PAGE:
Thursday 9 February 2012

Phirni 3

Growing up, dessert wasn't something we ate very often. In fact, our eating habits in India were rather weird, particularly with my mum being a working woman.

We would always have a filling and hot breakfast, something I have no idea how my mum actually managed. She used to wake up at 5 AM so we could have hot breakfasts... I realise now how lucky we were! Then mum would cook lunch for whoever was at home, make up our lunchboxes and rush out to her school, where she worked as a teacher. Everything was sorted by 8.15 AM, cause she had an hour commute to get to work. And if you've ever commuted in India, you will know exactly how stressful it is with the heat and dust, and crowds all pressing in. My mum is a supermum, and now that I am a mum myself, I find myself appreciating her more and more every passing day!

Getting back to the point, we would end up eating lunch at school, and then have a heavy tea at about half past four when we got home. Tea usually meant snacks as well, and so we would be well filled up for when mum got home at about five. Dinner was around eight, and we never really had a formal 'sit-down-round-the-table' dinner. We'd get a shout when it was ready, and we went and served ourselves, got yelled at for not taking enough vegetables... grumbled a bit about 'fish again...? I hate fish... moan, mutter'... and usually ate in the front of the TV after a little fight with dad about what we were going to watch (dad usually won, unless there was something mum wanted to watch, in which case, mum won!)

So essentially 'family dinners' as we know it here weren't a big part of my life, growing up. Neither were desserts. The only time we got to eat sweets was usually at tea time when we would grab something from the local bakeries. Or when we had relatives over, in which case we would all pile in and head to the local (hugely famous) ice cream parlour and stuff our faces.

The other conspicuous absences in my childhood were cookbooks. Indian recipes, as is well known, are usually passed down as oral traditions, or on scribbled bits of papers. Even today, I rarely see mum referring to a cookbook. She actually gets amused when I try and pin down quantities so I can write them up for the blog. Her usual method of explanation goes along the lines of 'well, add a handful of this and a pinch of that, and a spoon of this and a couple glugs on that'. Yep, helpful. Not! On ocasion I saw mum using a recipe that was found in a local weekly paper. But we never had those glossy coffee table style cookbooks that everybody seems to own now.

So you can imagine the excitement when my Uncle W showed up from Germany with a crateload of cookbooks (along with a housefull of academic ones, but those were of no interest to us work shirkers). The cookbooks were exotic ones for what we saw as dreamy desserts like jam filled doughnuts and aurora cakes, and meringues and sachertortes. Uncle W was very protective of his books. We were only allowed to look at them in his house, and not allowed to take them away anywhere out of his sight. We oohed and aahed over them, but then went home to what we considered ordinary and everyday food. Even today, I look at a pretty dessert book, and I am scared to touch it, haha.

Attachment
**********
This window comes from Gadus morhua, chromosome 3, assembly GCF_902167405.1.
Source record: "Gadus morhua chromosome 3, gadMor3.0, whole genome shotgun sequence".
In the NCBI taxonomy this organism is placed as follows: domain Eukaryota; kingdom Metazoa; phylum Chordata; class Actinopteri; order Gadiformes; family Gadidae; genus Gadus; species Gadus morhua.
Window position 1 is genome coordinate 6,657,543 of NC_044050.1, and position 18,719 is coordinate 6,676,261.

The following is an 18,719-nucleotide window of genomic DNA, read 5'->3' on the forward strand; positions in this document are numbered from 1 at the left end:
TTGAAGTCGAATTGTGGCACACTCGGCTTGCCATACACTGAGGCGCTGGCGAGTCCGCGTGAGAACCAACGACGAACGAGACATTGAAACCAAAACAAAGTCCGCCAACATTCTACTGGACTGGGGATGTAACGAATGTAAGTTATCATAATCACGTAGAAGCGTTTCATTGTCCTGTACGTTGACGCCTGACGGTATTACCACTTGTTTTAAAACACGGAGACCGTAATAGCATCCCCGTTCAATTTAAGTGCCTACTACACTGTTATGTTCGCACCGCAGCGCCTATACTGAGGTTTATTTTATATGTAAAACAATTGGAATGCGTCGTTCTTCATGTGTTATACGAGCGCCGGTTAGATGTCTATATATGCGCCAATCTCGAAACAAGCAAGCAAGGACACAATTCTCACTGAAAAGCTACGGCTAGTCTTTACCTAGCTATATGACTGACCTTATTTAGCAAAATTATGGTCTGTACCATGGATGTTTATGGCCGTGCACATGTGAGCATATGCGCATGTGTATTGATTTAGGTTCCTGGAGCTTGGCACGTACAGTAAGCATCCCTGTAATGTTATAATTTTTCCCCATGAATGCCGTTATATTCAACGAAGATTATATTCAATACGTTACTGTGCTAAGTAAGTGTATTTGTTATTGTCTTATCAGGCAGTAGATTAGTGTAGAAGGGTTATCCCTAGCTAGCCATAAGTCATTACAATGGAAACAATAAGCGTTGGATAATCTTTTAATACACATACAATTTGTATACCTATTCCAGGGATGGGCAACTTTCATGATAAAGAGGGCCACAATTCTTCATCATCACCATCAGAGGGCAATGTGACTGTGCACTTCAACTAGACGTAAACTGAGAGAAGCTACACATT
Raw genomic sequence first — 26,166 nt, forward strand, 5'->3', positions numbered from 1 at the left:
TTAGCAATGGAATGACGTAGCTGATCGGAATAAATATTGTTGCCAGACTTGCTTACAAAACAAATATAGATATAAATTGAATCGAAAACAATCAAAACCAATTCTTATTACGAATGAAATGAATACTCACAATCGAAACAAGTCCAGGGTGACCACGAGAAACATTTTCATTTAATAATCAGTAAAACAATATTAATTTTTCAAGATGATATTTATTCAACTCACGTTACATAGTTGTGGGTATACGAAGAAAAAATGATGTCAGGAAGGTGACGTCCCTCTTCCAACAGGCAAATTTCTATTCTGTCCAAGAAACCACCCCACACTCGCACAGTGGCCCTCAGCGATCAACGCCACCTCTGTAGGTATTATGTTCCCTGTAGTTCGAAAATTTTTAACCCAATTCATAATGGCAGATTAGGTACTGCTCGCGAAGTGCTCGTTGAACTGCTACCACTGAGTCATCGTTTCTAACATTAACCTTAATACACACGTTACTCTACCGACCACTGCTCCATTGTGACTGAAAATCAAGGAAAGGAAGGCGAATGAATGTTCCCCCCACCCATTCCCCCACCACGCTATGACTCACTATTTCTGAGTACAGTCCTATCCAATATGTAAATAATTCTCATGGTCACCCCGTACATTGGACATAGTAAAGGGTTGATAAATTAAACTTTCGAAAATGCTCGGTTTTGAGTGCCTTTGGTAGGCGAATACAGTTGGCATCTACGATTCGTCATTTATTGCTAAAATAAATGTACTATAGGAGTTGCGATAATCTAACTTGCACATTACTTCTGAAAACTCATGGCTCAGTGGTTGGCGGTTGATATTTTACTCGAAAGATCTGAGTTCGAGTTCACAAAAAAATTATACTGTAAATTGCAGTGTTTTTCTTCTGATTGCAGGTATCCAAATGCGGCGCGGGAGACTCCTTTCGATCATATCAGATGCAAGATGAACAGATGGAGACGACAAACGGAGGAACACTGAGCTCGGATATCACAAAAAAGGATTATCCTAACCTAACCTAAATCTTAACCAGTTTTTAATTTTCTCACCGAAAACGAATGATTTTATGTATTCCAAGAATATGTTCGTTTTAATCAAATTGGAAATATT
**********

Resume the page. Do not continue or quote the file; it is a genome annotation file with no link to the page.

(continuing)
But one fine day Uncle W allowed us to take a book back home. It was an Indian cookbook, by a lady called Rohini Singh. I don't remember the name, and I don't think its in print anymore. To my childish eyes it was a marvellous and beautiful book, with a lovely purple cover. It too, was filled with exotic Northern Indian dishes like murgh makhani (butter chicken), malai kofta (meatballs in a creamy curry) and desserts like sandesh (a bengali dessert) and rasmalai.

Phirni 1

The one recipe that stands out in my head though, is for this phirni. We pestered our mum over and over again to make this dessert, and in exasperation, she finally acquiesced. It was, hands down, one of the best desserts of my childhood, and I fondly remember it even today. I don't know what happened to the book. Our house back in India is just a tip, filled with myriad mementoes of a few lifetimes, and sadly the book may have been one of the casualties. However the taste has never eluded me in all these years and I was determined to recreate it.

I remembered enough of the recipe to be able to have a very good idea of the ingredients. The rest was a matter of working through flavours and techniques, which, thankfully now comes easy to me.

Phirni is a simple and elegant rice pudding, flavoured with Indian spices and garnished with nuts. Its very easy to put together, and can be the vehicle for pretty much any flavour combination you can think of. I made two versions. This one is a classic saffron and cardamom flavour with pistachio nuts. I'll also be doing one soon with rosewater and pomegranate, a flavour pairing I think will work brilliantly too.